An Italian Childhood

February 20, 2011 at 12:25 am (Uncategorized)

A strange thing about growing up in an Italian family is that it seems almost normal when wacky things occur. Sometimes it takes the perspective of middle age to look back in disbelief and ask, “Was everybody in this family nuts?”

One of my earliest memories involves the birth of my sister Suzanne when I was just seven years old. Sue came into the world while our Mom was sitting on the toilet! Having no knowledge of such things, it just never occurred to me that this was anything other than the norm. Didn’t all families go through this? I distinctly remember everyone running in and out of the bathroom while shooing me away from the door at the same time. I’ve since learned from my cousin Natalie that her brother Billy was one of those who not only assisted with the birth, but tied off the cord. Amazing.

It wasn’t until many years later that I began to abuse poor Sue with a deluge of lame jokes about her first appearance on the family stage (“No wonder you’re such a good swimmer!” and “We should have named you John!” were some of the least distasteful ones. Oh, and “When you were born you looked flushed!”) I don’t think she has forgiven me to this day. But considering what went on later in our family, Suzanne’s grand entrance was certainly an appropriate one.

My sister Denise’s arrival four years later was a bit less dramatic. I was playing next door at my friend Jody Lowens’ house when my grandmother called to tell me that I had a new sister. That didn’t particularly thrill me; I had been hoping for a brother. Unfortunately that would have to wait for another six years.

Somehow the wackiness grew exponentially as more family members got involved. Weddings were especially crazy. Have you ever heard of “football weddings”? I have no idea why Italians called them that, but they were quite unique. When two people got married, they would rent a hall and bring in barrels of wrapped sandwiches and pitchers of beer for the guests. That was the entire menu, except for the wedding cake! Everyone in the family came to the reception, including the kids. And there was always a table for the old grandmas in their black dresses. What a scene!

I remember sitting morosely during one of those weddings (I hated being dragged along by my parents). My older cousin, Gene Capozzi, was seated at an adjoining table, and appeared to be having a fine old time. For some reason, everyone called Gene “Pitzanotti”, or just plain “Notti”. Gene leaned across the table with a huge grin on his face and bellowed, “Hey Butchie!” (my childhood nickname, which I detested). “Toss me a cob-a-cole sandwich!” (Maybe the term “football wedding” came from the way sandwiches were tossed around. If that’s the case, why not “baseball wedding”? A sandwich is more like a baseball than a football. Ah, those crazy Italians!)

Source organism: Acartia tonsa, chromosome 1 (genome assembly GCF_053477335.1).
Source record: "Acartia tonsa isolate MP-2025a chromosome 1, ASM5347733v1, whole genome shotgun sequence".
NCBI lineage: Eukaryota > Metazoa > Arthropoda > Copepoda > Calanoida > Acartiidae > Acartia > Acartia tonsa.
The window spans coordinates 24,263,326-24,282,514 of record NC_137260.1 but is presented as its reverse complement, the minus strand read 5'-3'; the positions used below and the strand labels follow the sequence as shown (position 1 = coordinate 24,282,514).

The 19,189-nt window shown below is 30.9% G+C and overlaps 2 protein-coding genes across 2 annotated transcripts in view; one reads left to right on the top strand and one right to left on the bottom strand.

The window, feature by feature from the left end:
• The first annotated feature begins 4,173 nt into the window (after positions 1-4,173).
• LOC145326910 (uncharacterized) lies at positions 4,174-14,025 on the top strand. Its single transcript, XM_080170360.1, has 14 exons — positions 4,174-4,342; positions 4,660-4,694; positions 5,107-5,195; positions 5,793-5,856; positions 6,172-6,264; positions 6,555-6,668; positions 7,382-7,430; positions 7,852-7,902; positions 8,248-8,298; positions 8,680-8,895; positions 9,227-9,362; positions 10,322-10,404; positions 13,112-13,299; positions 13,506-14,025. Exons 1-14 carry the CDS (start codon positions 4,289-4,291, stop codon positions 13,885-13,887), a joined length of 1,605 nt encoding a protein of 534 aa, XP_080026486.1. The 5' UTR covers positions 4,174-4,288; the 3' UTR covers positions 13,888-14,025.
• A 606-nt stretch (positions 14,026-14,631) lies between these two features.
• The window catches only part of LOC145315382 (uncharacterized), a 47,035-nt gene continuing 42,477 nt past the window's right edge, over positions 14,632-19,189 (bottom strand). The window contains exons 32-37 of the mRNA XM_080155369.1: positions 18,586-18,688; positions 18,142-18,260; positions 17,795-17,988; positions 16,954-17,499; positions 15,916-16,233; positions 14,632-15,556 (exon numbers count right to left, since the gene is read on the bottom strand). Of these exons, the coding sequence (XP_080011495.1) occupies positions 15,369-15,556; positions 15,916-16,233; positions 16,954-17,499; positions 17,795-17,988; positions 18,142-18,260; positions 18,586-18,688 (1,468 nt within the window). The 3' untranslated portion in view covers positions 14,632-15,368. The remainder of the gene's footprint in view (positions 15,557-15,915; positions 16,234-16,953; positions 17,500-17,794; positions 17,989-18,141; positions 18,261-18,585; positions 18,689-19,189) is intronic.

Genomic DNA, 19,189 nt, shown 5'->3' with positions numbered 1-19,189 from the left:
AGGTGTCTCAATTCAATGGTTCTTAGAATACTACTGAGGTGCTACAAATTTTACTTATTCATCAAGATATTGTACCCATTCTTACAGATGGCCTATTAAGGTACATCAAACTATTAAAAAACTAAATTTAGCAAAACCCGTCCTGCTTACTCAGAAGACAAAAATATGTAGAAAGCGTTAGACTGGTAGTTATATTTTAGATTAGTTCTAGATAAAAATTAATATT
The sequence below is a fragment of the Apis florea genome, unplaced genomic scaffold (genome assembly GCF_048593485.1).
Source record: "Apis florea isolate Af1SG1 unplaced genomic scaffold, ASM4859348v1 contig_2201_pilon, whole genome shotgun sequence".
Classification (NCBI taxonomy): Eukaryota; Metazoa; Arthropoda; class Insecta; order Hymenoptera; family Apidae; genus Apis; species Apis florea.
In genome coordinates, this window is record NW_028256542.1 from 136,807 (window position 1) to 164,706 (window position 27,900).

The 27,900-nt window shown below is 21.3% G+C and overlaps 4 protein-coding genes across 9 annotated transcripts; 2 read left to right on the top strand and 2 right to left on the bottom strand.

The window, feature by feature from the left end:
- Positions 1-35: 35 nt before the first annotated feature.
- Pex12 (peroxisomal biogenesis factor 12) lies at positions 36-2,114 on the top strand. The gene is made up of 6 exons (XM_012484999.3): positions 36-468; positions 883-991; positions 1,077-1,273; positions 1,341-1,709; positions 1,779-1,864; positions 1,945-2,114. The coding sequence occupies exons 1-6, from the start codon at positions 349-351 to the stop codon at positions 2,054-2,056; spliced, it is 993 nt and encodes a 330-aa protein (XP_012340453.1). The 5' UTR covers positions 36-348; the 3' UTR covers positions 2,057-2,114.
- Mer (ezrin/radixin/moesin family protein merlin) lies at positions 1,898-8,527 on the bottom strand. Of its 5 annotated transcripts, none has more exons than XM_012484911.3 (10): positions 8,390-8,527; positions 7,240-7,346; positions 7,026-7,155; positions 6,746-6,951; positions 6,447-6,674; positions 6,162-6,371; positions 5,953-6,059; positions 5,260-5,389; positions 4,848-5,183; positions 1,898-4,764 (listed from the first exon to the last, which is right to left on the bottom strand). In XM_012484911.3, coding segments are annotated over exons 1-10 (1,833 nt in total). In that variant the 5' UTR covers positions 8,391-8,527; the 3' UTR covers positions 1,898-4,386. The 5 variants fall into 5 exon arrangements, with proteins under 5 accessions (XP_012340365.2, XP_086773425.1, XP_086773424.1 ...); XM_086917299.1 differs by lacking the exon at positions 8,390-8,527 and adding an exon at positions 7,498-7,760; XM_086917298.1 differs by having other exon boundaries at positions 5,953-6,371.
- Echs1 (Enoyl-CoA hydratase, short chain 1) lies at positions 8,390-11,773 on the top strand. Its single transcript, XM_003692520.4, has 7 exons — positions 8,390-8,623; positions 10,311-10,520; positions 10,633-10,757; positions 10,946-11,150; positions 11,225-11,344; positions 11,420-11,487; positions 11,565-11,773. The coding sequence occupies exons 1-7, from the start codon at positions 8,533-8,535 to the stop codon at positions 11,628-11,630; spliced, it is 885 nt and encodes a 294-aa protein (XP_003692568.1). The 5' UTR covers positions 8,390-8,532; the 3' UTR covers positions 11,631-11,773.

Anyway, I rummaged in the barrel until I found the right one and chucked it to him. Then I went back to sullenly watching a dozen kids running wild through the hall. Nobody seemed to care about that as they danced to the “Tarantella” and other Italian songs belted out by a live band. At these functions, every band always included an accordion player. The room was filled with enough foul-smelling cigar smoke to fumigate the entire building. The men usually removed their jackets and ties if they wore any, and occasionally one or two of the women took off a few things as well! That sometimes led to trouble. I don’t recall whose wedding this particular one was, but I believe it ended a bit early when the obligatory fight broke out. What fun!

In the late ‘40s and early ‘50s we lived in a big three-story house on Summit Avenue in Cedarhurst, NY with my grandparents. Grandpa and “Nonnie” Bevilacqua had the second floor along with my uncles Bobby and Alfred and aunt Marlene. We occupied the three bedrooms on the top floor. On the first floor were the kitchen, foyer, living room and dining room that we all shared, and which were the scene of so many of my childhood memories. I remember many a Friday evening helping Nonnie scrub the kitchen and foyer floors. Afterward, we would watch the “Friday Night Fights” on the unique television Grandpa Bevy had put together. The screen was inserted horizontally into the cabinet so that it faced the ceiling. In order to watch it, you had to look into a big mirror built into the top of the cabinet. Very unusual, but it worked. Anyway, back to the fights. Every time somebody got belted in the schnoz, Nonnie would exclaim, “OO-OO!” Come to think of it, that was her reaction whenever she got excited about anything. I’ll wager that’s something all her 17 grandchildren fondly recall about their beloved grandmother.